Interestingly, no other Kashmiri mainstream political party with its base in the Muslim majority Valley remained relevant unless it committed itself to the protection of the state’s autonomy.
All other Valley-centric political parties stood for protection and strengthening of state’s special status, be it the Awami Ittehad party of engineer Rashid, Peoples Conference (PC) of Sajad Lone, Peoples Democratic Front (PDF) of Hakim Muhammad Yaseen, Democratic Party nationalist of Ghulam Hassan Mir or the latest addition to regional mainstream political parties, J&K Peoples Movement led by the former IAS Officer, Shah Faesal.
All these regional pro-India parties of Kashmir had created their reason for existence as one of fighting India while remaining within it.
Call it regional, ethnic or any other aspiration, the fact remains that none of Kashmiri mainstream parties stand for the complete merger of Kashmir with the rest of the country.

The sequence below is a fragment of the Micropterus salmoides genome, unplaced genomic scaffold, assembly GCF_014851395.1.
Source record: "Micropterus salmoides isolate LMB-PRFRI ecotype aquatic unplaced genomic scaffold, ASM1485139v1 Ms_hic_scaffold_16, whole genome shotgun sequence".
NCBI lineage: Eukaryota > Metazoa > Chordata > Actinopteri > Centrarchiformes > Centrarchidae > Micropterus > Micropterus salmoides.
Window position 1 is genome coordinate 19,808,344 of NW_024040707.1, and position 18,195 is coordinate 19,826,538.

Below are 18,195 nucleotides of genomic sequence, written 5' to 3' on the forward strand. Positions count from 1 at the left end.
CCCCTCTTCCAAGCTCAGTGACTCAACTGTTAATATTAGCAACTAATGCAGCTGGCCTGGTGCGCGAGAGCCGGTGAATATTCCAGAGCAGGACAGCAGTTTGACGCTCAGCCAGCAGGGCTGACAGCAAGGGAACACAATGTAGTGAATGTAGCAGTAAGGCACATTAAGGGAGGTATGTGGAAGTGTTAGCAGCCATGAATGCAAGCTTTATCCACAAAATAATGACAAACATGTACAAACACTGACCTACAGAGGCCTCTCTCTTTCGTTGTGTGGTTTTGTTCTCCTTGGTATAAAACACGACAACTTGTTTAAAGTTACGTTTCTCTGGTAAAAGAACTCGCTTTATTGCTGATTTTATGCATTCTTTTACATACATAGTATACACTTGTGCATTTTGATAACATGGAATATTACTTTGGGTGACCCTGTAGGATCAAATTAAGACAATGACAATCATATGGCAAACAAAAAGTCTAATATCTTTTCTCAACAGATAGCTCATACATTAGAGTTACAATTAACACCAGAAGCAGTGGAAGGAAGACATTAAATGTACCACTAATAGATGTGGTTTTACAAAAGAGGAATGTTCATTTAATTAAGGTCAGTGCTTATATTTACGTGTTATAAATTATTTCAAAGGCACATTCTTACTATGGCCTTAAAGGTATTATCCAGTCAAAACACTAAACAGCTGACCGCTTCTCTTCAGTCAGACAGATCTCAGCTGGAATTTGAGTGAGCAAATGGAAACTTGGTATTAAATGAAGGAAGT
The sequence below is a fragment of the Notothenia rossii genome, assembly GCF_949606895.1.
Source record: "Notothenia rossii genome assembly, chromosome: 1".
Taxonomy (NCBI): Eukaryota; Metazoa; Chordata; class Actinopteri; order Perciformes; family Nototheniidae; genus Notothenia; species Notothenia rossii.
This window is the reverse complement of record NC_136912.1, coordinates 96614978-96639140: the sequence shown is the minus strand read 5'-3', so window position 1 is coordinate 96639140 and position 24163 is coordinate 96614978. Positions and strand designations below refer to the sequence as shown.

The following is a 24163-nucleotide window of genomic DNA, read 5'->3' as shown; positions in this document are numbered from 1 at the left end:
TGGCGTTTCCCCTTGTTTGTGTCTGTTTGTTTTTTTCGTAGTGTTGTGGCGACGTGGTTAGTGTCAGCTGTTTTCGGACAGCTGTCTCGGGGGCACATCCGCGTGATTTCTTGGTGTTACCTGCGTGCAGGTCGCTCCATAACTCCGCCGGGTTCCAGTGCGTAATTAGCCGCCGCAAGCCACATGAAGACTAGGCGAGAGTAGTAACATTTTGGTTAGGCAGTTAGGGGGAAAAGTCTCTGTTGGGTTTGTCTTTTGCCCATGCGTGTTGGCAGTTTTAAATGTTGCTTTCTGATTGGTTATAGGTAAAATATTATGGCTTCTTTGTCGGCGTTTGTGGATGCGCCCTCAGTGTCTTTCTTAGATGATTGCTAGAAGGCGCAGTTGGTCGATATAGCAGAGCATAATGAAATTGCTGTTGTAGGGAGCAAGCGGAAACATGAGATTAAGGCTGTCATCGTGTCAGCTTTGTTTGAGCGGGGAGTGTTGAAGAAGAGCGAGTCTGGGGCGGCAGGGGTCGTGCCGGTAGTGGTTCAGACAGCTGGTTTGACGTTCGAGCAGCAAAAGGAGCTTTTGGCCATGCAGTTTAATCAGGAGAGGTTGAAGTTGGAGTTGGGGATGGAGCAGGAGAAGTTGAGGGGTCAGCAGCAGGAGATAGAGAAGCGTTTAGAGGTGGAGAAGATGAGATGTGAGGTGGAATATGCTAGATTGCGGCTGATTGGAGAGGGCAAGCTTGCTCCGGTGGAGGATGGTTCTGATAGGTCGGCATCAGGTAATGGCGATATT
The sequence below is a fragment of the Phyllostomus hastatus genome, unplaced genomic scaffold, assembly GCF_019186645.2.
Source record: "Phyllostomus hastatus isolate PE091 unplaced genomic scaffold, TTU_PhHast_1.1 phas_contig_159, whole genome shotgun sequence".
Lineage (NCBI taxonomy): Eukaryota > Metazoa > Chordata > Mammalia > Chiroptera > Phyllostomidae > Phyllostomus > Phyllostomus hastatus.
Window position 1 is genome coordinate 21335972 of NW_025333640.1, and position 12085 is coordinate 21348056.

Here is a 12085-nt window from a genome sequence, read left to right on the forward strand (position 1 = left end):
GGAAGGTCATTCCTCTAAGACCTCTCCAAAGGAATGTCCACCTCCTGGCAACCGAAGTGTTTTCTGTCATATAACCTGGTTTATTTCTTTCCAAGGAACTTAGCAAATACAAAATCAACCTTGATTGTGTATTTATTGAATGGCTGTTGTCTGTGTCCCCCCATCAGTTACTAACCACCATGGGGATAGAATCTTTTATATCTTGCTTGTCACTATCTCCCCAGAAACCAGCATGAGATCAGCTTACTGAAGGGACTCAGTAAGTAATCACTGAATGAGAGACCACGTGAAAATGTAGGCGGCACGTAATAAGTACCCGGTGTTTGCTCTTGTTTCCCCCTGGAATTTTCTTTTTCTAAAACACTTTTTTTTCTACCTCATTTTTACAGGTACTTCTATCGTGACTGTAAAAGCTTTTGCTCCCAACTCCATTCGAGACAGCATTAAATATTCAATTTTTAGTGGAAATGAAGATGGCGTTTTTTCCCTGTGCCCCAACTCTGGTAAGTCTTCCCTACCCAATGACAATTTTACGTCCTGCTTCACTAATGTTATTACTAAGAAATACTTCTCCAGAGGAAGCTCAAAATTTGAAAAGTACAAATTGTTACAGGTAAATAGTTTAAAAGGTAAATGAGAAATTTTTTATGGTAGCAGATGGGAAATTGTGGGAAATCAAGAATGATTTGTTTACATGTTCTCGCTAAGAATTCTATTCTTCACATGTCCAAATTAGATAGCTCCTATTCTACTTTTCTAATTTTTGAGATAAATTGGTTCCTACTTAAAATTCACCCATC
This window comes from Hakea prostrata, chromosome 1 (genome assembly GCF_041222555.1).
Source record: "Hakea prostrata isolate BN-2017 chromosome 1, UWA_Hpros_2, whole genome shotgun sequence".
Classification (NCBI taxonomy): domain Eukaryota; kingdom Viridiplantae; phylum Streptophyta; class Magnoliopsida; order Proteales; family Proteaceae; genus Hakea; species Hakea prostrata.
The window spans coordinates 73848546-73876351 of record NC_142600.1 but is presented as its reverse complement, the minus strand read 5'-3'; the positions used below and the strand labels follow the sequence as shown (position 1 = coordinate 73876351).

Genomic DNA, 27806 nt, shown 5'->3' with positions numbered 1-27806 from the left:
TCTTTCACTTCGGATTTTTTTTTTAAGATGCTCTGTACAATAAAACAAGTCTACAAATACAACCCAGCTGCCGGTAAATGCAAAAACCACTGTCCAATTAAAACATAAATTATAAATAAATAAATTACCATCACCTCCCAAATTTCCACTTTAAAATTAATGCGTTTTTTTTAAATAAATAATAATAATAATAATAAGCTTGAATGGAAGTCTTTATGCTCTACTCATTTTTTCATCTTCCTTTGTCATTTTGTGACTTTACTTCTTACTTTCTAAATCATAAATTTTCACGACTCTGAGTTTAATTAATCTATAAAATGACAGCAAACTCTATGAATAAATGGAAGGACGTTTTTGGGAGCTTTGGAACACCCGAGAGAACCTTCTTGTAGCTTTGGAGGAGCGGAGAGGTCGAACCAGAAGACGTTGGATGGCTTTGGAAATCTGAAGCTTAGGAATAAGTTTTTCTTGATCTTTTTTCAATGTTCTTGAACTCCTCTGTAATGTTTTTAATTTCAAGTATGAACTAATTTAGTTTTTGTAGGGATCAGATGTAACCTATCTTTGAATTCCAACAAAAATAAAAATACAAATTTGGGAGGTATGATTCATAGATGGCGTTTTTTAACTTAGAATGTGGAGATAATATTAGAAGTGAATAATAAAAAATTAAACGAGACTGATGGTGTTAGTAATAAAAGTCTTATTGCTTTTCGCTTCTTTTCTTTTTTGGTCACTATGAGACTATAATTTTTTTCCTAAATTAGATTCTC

The idea simply did not fit in with the idea of the existence of these parties in a predominantly Muslim majority state.
With the abrogation of Articles 370, 35A and the bifurcation of the state into two union territories, all Valley-based regional mainstream political parties have lost their slogan and reason for being.
The best these political parties can now do is to fight for the restoration of statehood since the resurrection of Article 370 is a remote possibility.
Would an electoral manifesto commitment to the restoration of statehood suffice the political needs of parties those have fed voters on a diet of autonomy, self-rule, and soft separatism for over 70 years is a big question.
In all likelihood, it won’t. Would they openly come out for the restoration of 370 as a pre-condition for joining the electoral process? That would result in another long political wilderness and would end as the Sheikh’s dream of independence did.
Would these parties join the separatists throwing away their cloak of soft separatism? They cannot since people won’t trust such a somersault from politicians who remained saddled in power with New Delhi’s support for nearly 70 years.
This dilemma will haunt all the regional, mainstream, Valley-centric political parties in Kashmir and like Hamlet, they might never be able to come to grips with the new reality.